The SECURE 2.0 Act of 2022 (SECURE 2.0) contains several provisions that allow the federal government to have its cake (more tax dollars) and eat it too (more retirement savings, easing Social Security challenges). With SECURE 2.0, we find more Roth, more catch-up, and catch-up as Roth. 

More Roth

Named after the late Delaware Senator William Roth, Roth IRA first became a savings opportunity in 1998.  Starting January 1, 2006, the Economic Growth and Tax Relief Reconciliation Act of 2001 (EGTRRA) added this design feature to 401(k) plans. Although, for the most part, Roth deferrals are treated like pre-tax elective deferrals for plan purposes, they differ in two material respects: 

  1. Roth deferrals are subject to income taxation when contributed to the plan; and
  2. If all of the applicable requirements are met to comprise a “qualified distribution,” the earnings that accrue with respect to the Roth deferral will avoid taxation when distributed. 

Roth elective deferral opportunities and in-plan Roth conversion and rollover opportunities have become relatively common plan features. They have the potential to create powerful savings tools, especially for those in lower income tax brackets. 

Roth treatment historically has been limited to elective deferrals. That changed with SECURE 2.0.  Effective now (i.e., the date of enactment of SECURE 2.0), Section 402A of the tax code permits 401(k), 403(b), and governmental 457(b) plans to permit employees to elect to have employer matching or nonelective contributions treated as designated Roth contributions.  

This avoids the need for participants to jump through the hoops of electing an in-plan Roth conversion with respect to these employer accounts, if permitted by the plan, to achieve this result. This also has the potential to produce marginal tax savings on the accumulated earnings if Roth treatment is elected at the time of contribution (rather than conversion).  

Although immediately effective, employers interested in this opportunity likely will have to wait until payroll and recordkeeping systems are updated to accommodate this change.   

More Catch-Up

Those among us who are familiar with 457(b) plans and 403(b) plans know there are special catch-up contribution rules permitted in these plans that provide enhanced savings opportunities to those approaching retirement age. The concept is simple – let employees save more as they are preparing for retirement.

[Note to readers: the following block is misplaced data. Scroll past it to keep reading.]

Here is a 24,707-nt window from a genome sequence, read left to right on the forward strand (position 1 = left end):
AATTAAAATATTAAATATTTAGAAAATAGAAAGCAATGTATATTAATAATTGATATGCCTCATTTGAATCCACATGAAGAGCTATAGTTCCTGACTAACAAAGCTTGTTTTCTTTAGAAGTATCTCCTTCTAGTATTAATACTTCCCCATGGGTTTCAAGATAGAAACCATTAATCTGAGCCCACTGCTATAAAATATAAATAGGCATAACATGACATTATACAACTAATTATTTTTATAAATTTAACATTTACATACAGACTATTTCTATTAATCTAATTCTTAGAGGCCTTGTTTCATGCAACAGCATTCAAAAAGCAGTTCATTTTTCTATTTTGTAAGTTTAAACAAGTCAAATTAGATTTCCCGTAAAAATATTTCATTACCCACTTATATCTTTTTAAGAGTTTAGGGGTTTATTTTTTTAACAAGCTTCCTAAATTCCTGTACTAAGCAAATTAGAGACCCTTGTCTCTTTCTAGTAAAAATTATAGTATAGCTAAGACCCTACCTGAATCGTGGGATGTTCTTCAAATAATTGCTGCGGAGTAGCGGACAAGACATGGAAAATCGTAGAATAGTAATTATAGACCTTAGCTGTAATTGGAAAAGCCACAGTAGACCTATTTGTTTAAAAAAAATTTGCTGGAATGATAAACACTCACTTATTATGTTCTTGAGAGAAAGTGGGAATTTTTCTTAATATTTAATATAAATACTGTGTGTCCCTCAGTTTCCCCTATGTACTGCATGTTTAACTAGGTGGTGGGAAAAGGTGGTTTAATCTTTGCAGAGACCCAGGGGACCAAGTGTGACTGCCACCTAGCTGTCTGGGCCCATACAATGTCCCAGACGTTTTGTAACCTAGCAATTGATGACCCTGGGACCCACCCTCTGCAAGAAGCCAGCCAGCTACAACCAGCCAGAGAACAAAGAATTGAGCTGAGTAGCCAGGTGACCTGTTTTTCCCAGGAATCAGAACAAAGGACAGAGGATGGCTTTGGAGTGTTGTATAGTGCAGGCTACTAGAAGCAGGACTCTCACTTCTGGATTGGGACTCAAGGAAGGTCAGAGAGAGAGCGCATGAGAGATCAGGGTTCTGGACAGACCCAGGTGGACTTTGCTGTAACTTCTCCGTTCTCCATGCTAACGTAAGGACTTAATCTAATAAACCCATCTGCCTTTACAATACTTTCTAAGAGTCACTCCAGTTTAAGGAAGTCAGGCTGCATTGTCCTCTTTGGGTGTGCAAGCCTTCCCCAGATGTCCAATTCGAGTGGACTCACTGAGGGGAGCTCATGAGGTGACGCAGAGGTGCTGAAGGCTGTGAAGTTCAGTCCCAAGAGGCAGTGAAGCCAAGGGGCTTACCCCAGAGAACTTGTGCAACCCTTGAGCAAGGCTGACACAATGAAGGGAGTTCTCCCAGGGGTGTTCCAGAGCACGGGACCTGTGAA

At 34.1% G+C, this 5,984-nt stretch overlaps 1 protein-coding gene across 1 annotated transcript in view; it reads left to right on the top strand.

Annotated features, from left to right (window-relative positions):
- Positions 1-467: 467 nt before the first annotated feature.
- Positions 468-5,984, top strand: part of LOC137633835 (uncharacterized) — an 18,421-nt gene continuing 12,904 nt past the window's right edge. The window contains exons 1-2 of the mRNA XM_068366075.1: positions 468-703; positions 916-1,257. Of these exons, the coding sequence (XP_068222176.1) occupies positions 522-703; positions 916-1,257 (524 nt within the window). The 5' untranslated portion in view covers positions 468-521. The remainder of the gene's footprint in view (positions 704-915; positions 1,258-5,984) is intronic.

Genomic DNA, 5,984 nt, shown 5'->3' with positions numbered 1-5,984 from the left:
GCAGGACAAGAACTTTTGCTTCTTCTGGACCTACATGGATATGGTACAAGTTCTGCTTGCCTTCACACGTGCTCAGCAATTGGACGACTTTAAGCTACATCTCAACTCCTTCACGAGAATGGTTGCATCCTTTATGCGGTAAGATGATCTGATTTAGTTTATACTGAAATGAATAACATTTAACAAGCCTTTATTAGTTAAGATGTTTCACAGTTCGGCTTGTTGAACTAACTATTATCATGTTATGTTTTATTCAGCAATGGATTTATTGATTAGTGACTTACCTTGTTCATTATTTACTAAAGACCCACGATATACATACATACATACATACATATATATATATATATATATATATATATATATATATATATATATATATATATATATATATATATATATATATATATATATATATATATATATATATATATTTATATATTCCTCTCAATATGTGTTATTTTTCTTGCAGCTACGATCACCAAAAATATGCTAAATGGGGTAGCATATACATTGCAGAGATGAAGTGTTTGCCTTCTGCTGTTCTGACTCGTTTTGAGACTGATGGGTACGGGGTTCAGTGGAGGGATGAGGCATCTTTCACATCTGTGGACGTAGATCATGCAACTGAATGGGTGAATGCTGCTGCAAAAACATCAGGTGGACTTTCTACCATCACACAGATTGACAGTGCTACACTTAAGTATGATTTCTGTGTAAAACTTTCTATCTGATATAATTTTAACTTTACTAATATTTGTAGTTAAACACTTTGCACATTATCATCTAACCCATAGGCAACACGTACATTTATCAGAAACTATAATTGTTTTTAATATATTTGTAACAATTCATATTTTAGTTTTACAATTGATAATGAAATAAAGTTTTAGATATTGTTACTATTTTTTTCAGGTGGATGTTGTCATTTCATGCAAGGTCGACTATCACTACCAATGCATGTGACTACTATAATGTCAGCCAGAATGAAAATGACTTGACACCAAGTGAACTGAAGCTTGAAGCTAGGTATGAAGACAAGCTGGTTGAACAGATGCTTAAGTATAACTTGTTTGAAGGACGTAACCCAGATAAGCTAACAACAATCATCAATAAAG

For example, Section 403(b) plans can allow employees who have at least 15 years of service to defer up to a lifetime maximum of $15,000 more into the plans than the customary 402(g) deferral limit of $22,500 in 2023. The annual amount is determined using a formula that takes into account years of service, prior elective deferrals, and prior Roth deferrals. 

Likewise, 457(b) plans can allow special catch-up contributions during the 3 years immediately preceding normal retirement age. This allows eligible participants to double their deferral limit or contribute the annual limit plus the amount they did not contribute during prior years, whichever is less. 

Section 109 of SECURE 2.0 brings this concept to 401(k) plans. Starting in 2025, participants who are age 60, 61, 62, and 63 will be subject to a higher catch-up contribution limit. In lieu of the standard Section 414(v) catch-up contribution limit applicable to those who are age 50 or older ($7,500 for 2023), these eligible participants approaching retirement may defer the greater of $10,000 (indexed) or 50% more than the regular catch up contribution limit. 

For example, if, hypothetically, the regular catch-up contribution limit at the time is $9,000, and the indexed special catch-up contribution limit is $11,500, a 60-year-old participant could contribute $13,500 to the plan (the greater of $9,000 x 1.5 = $13,500 or $11,500). 

Catch-Up as Roth